Housing in Toronto is expensive. The average cost of a detached house in the city is hovering just under the million dollar mark.
Photos indicate the kind of house a million dollars buys in Toronto is no palace with solid gold plumbing and a bowling alley in the basement, just an ordinary house with a couple of bedrooms and enough yard for some rose bushes and a couple of lawn chairs – the kind of dwelling that would be described around here as a “starter.” There are stories about a “fixer-upper” that sold for what would buy you the fanciest mansion in this community.
What this means is most of the people attracted to the city by employment opportunities and high wages, have to look outside the city for housing – sprawling suburbs, long commutes… unfortunately, the list goes on.
Despite attempts to sell city dwellers on the benefits of living close to their work, most people earning high salaries have expectations that do not include raising a couple of kids in a rented two bedroom apartment.
When they are making triple what their parents earned, they want a house at least as nice as what they grew up in.
As long as the jobs people want are in Toronto, and the housing they want (affordable detached) is not, there will be steadily expanding suburbs, rush hour gridlock and cries for the provincial government to fund better roads and public transit upgrades.
Meanwhile, north of the 401, people are complaining about government strangling the life out of small, rural towns.
The recently unveiled update of the Provincial Policy Statement, the document that governs land use in Ontario, has precious little to stop the drain of people from rural areas to cities.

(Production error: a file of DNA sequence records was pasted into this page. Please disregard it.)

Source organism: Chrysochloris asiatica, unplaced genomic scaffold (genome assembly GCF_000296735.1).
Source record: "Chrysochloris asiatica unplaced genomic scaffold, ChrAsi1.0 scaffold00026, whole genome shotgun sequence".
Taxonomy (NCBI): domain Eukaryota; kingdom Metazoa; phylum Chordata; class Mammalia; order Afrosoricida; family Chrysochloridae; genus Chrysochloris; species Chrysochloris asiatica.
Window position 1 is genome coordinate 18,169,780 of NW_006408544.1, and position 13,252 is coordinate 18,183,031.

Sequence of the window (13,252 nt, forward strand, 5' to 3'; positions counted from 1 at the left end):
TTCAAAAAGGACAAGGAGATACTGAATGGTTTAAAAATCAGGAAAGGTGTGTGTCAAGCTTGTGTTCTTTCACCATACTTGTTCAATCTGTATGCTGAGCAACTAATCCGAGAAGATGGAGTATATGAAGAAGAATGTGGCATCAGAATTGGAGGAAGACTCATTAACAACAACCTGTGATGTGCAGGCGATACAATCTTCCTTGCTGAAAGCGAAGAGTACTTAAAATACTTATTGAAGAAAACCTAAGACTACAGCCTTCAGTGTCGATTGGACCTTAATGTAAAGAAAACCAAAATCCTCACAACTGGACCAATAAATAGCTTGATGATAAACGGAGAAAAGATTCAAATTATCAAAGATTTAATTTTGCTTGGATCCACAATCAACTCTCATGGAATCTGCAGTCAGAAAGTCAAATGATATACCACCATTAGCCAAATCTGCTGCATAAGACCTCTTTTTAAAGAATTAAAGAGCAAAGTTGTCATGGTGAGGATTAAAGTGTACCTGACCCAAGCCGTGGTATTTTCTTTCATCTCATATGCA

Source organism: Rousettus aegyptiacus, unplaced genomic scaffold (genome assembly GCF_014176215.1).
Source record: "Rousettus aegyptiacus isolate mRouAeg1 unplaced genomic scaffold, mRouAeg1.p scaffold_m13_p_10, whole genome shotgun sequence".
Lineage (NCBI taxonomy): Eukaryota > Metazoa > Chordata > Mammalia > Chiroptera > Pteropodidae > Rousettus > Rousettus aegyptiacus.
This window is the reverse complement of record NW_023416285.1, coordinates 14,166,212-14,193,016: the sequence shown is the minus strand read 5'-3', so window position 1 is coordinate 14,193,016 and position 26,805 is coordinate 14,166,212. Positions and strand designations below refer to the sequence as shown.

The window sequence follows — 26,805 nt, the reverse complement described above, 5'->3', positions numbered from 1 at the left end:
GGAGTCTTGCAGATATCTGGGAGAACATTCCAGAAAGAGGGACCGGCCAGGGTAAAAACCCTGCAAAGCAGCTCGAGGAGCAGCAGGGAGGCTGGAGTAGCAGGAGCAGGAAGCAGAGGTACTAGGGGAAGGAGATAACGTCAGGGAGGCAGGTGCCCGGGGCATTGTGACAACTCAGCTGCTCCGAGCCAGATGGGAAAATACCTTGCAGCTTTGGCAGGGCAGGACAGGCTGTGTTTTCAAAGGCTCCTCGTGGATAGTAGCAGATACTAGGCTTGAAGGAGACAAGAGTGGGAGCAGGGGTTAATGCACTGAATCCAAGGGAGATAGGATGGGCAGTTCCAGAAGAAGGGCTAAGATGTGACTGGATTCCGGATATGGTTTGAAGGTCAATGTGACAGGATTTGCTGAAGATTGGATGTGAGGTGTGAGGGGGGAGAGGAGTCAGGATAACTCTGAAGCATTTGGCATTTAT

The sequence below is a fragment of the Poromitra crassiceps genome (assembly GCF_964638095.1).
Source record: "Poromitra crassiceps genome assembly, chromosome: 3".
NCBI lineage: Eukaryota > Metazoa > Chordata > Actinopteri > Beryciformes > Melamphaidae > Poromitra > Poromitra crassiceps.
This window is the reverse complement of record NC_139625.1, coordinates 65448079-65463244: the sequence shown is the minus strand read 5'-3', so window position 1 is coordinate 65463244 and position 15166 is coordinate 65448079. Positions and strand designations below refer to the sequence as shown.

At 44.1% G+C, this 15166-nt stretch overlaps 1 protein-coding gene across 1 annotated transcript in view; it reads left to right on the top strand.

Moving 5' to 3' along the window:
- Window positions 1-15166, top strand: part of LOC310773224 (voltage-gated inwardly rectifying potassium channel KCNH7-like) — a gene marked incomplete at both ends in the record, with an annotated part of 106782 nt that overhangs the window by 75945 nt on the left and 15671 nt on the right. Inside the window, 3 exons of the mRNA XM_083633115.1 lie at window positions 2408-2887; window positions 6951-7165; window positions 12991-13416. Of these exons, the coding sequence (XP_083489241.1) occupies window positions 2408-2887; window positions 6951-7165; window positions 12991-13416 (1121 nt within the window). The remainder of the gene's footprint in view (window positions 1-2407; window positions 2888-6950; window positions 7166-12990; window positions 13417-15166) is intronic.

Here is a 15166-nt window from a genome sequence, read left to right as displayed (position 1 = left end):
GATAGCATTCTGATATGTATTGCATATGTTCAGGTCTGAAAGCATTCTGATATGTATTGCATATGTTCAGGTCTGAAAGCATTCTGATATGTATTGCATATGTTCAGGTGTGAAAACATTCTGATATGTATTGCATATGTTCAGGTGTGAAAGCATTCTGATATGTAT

Keeping our best agricultural land in agriculture may be the goal, but farms and the people that operate them do not exist in a vacuum, a point that seems lost on provincial officials.
Farmers need businesses from which to purchase supplies. They need the roads and bridges that allow them to get what they produce to market. They also need social amenities that include churches, schools, hospitals, grocery stores and recreation. Off-farm jobs are a given with agriculture in the new millennium.
And there is always the hope that local career opportunities for their children might encourage some of them to stick around and keep their communities viable. Unfortunately, the reality is veering towards ghost towns surrounded by massive farm operations.
Some provision for limited industrial and commercial growth in agricultural areas as well as easing of regulations that severely limit severances of surplus farm dwellings and creation of small farm lots, would help stabilize rural populations (and municipal tax rates).
We have the communications technology to allow many businesses to operate anywhere.
The benefit to having them all jammed into one big crowded city plagued with monumental traffic jams and unaffordable houses is diminishing. To get some of them into smaller communities would seem to be a win for everyone.
This will not happen if our smaller communities dwindle into ghost towns. Business owners will be looking for certain amenities, not the least of which is quality of life for themselves and their staff
Right now, we have plenty to offer – high speed internet, top notch theatre and art, first rate health care, good schools that include some post-secondary opportunities, sports for all age groups, retail that includes everything from unique craft shops to large stores with competitive prices, and best of all, affordable houses. But there are a few too many empty storefronts for comfort.
We are edging closer to a downwards spiral that cannot be stopped. Toronto is edging closer to becoming a city with no middle class neighbourhoods, just a few residential enclaves for the ultra-rich, a lot of office towers and miles of asphalt.
We need help from the province in the form of policies that keep both our rural communities and our big cities viable. That way, everyone wins.
Special to The Banner